Progressive Era: 1890–1920s: Racial Dissonance in Education
In the late 1800's, racism and discrimination was prevalent in California. The influx of Asian immigrants and the legacy of Native American, Mexican, and African American populations resulted not in a melting pot of diversity, but a caste system based on race. Whites, who had come east with the Gold Rush, the completion of the intercontinental railroad, and the end of the Civil War, had to compete with non-citizen immigrants primarily from Asia who had been recruited to help build the railroads, farms, and other parts of the California infrastructure. In the face of this competition, groups of white Californians began to build legal fences around the state's resources. This was a reflection of anti-immigrant attitudes. Arguably the most visible symptom of the growing racial dissonance appeared in the public education system.
The children in this schoolroom photograph depict a racially diverse classroom that accommodated children of European, Mexican, and Filipino ancestry. But California laws prevented Chinese Americans, Native Americans, and African Americans from attending public schools during this time period. These statutes were challenged in 1884, when Chinese immigrants Joseph and Mary Tape attempted to enroll their U.S.-born daughter, Mamie, in a San Francisco public school. The California Constitution at the time regarded the Chinese as "dangerous to the well-being of the state", and the school refused to admit Mamie. This set up a legal battle that resulted in the California Supreme Court case of Tape v. Hurley (the principal of the school). The high court ruled in favor of the Tapes, declaring that all children had the right to attend school. But citing the doctrine of "separate but equal", the San Francisco School Board instead selected a place for an Asian School that Mamie, and all other Chinese children, were forced to attend.
The Tape v. Hurley battle was a harbinger of things to come for non-whites across the country. The United States Supreme Court codified the principle of "separate but equal" in it's ruling of Plessey v. Ferguson. By legalizing segregation, the Supreme Court paved the way for schools across the nation to prevent children of different races or nationalities from attending the same schools, provided there was an alternative place for them to receive instruction. Racial inequality in education would remain in effect until the historic 1954 Supreme Court ruling Brown v. the Board of Education struck down segregation in education.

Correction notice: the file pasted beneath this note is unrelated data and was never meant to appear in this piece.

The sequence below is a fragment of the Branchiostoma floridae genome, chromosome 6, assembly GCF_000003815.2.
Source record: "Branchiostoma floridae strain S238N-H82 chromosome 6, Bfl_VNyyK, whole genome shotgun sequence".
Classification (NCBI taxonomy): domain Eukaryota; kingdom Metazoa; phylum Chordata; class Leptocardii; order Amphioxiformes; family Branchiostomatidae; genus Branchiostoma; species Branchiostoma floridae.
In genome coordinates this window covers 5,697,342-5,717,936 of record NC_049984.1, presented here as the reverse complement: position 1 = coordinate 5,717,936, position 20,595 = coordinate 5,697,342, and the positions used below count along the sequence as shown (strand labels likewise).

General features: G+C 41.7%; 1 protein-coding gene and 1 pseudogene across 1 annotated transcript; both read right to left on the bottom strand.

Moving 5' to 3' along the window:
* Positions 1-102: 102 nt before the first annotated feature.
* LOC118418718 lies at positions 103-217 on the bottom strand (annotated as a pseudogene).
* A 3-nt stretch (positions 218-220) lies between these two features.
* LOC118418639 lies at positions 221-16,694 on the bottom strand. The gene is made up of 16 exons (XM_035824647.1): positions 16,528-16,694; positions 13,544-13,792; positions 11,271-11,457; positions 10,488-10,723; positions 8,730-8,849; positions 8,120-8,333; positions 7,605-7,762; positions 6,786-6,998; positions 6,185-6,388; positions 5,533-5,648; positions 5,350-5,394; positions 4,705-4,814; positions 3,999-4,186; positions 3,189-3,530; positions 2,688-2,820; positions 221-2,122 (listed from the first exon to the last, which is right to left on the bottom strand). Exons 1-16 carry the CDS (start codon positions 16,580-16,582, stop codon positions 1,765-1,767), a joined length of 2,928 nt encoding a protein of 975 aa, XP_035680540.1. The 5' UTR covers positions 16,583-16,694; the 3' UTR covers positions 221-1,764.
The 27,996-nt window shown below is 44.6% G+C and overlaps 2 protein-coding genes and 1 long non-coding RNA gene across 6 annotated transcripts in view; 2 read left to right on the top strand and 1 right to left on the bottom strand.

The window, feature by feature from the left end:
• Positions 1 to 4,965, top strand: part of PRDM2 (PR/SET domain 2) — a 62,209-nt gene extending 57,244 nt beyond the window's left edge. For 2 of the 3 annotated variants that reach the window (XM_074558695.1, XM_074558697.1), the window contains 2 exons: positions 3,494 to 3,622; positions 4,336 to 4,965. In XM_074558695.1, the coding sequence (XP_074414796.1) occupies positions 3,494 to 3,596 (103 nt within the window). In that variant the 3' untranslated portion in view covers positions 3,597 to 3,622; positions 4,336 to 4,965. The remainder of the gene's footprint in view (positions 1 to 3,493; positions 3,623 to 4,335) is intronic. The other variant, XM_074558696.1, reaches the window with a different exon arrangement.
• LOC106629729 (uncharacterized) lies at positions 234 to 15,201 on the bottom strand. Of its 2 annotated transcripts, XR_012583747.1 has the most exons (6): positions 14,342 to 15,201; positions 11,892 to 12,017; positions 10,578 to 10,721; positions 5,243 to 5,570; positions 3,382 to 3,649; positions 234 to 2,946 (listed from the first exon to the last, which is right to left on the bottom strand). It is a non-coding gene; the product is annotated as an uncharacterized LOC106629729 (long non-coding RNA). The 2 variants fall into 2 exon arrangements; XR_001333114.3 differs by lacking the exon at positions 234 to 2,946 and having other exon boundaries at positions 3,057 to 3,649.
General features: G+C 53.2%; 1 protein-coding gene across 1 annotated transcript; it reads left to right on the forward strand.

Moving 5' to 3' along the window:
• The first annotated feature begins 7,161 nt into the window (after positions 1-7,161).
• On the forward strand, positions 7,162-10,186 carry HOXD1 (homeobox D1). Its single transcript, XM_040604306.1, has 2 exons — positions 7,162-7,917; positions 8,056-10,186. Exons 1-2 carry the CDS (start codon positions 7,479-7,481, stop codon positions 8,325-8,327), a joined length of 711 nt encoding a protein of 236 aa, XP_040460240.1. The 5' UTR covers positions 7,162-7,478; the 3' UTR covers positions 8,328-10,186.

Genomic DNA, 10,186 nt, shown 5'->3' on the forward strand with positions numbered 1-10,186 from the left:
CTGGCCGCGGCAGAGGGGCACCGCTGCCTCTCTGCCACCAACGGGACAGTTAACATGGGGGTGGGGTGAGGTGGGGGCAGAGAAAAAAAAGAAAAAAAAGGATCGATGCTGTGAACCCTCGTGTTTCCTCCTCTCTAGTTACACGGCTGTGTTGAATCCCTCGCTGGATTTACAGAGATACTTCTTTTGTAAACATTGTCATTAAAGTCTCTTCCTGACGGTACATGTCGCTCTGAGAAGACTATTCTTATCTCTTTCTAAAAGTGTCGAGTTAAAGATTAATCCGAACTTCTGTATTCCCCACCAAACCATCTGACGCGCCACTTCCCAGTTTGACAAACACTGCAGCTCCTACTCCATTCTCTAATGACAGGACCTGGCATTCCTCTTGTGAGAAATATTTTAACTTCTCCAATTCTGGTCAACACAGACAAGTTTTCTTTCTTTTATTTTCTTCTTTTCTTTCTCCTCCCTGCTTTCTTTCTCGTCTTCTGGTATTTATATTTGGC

Anti-Asian sentiment remained high in California. While emigrants from Asia made up less than 1% of the national population at the turn of the century, they accounted for nearly 25% of California's labor pool. Fearing loss of jobs and increased competition, Californians attacked immigrants with statutes such as the Foreign Miners Tax, which exacted $4 a day from non-white mine workers. The 1854 California State Supreme Court case of People v. Hall excluded all races other than Caucasian from being able to testify against a white person. A local San Francisco law also called for the segregation of all Asian children, including more recent Japanese and Korean immigrants.
While the Koreans complied, the Japanese immigrants refused to be herded into a pan-Asian educational system. The California law caused uproar in Japan, which led U.S. President Theodore Roosevelt to become involved in local San Francisco politics. Fear that anti-Asian Californian legislators and politicians might force Japan to develop an adversarial position toward the United States, Roosevelt enacted the "Gentleman's Agreement" that allowed Japanese children to attend San Francisco public schools, and in exchange the Japanese government agreed to curtail the flow of immigrants coming to California to find work.